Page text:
Epoca Romana

Testaccio in età Romana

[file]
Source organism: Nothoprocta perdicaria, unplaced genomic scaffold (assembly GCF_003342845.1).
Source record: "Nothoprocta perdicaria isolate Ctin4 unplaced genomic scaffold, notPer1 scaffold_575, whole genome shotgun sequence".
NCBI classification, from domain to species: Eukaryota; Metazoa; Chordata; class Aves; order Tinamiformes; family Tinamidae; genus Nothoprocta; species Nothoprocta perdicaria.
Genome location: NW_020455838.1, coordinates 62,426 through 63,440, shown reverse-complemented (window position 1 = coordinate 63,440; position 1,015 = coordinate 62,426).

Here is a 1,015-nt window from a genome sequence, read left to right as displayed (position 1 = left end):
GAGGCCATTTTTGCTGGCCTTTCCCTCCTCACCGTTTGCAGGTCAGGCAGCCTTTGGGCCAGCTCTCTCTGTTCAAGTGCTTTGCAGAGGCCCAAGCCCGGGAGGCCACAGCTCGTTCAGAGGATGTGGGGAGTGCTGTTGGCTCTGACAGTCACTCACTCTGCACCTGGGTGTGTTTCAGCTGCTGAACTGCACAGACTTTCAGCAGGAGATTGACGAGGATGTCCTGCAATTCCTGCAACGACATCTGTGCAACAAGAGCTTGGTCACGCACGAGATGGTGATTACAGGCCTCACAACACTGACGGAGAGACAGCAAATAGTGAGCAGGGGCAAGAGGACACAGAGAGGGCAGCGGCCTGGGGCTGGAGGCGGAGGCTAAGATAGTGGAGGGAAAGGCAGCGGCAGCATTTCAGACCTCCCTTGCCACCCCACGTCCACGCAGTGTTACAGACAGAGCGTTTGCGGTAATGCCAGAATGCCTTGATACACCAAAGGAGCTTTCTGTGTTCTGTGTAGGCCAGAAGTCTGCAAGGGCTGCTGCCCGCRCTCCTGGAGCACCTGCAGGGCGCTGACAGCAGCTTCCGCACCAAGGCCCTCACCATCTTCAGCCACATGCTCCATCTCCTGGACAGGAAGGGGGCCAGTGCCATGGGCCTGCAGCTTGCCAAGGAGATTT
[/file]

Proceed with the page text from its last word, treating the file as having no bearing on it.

The valley of Testaccio spreads out for 600,000 square metres, is bounded to the north and west by the Tiber river banks, to the east by the via Marmorata and to the south by the Aurelian walls, and shows an urban fabric rich of historical evidences. From the 2nd  century BC, when the ancient docking of Rome near the Foro Boario became inadequate for the city needs, the Testaccio plain was destined to the construction of a new port (Emporium), and a building behind it, the so-called Porticus Aemilia, used probably for goods storage or, according to a recent hypothesis, might correspond to the ancient docks along the river Tiber (Navalia). Then, during the republican age (II-I century B. C.), were built buildings for goods conservation and storage (Horrea Galbana, Lolliana, Severiana, etc.). In the Imperial age (I-III century AD) the buildings for goods conservation and storage were enlarged and restored and a large organized dump of oil amphoras was created (Monte dei Cocci or Monte Testaccio). Testaccio became the commercial district of ancient Rome. At the southern boundary of the “rione”, along the Aurelian Walls, which mark the inclusion of the commercial district in the ancient city walls, there are the Porta San Paolo, a gate of the ancient walls, and the Pyramid of Cestius, a  monumental tomb of the I century B.C., which was enclosed into the new walls. The Aurelian walls became a strong urban feature that is still a sign of the ideal borderline between the town centre and the contemporary city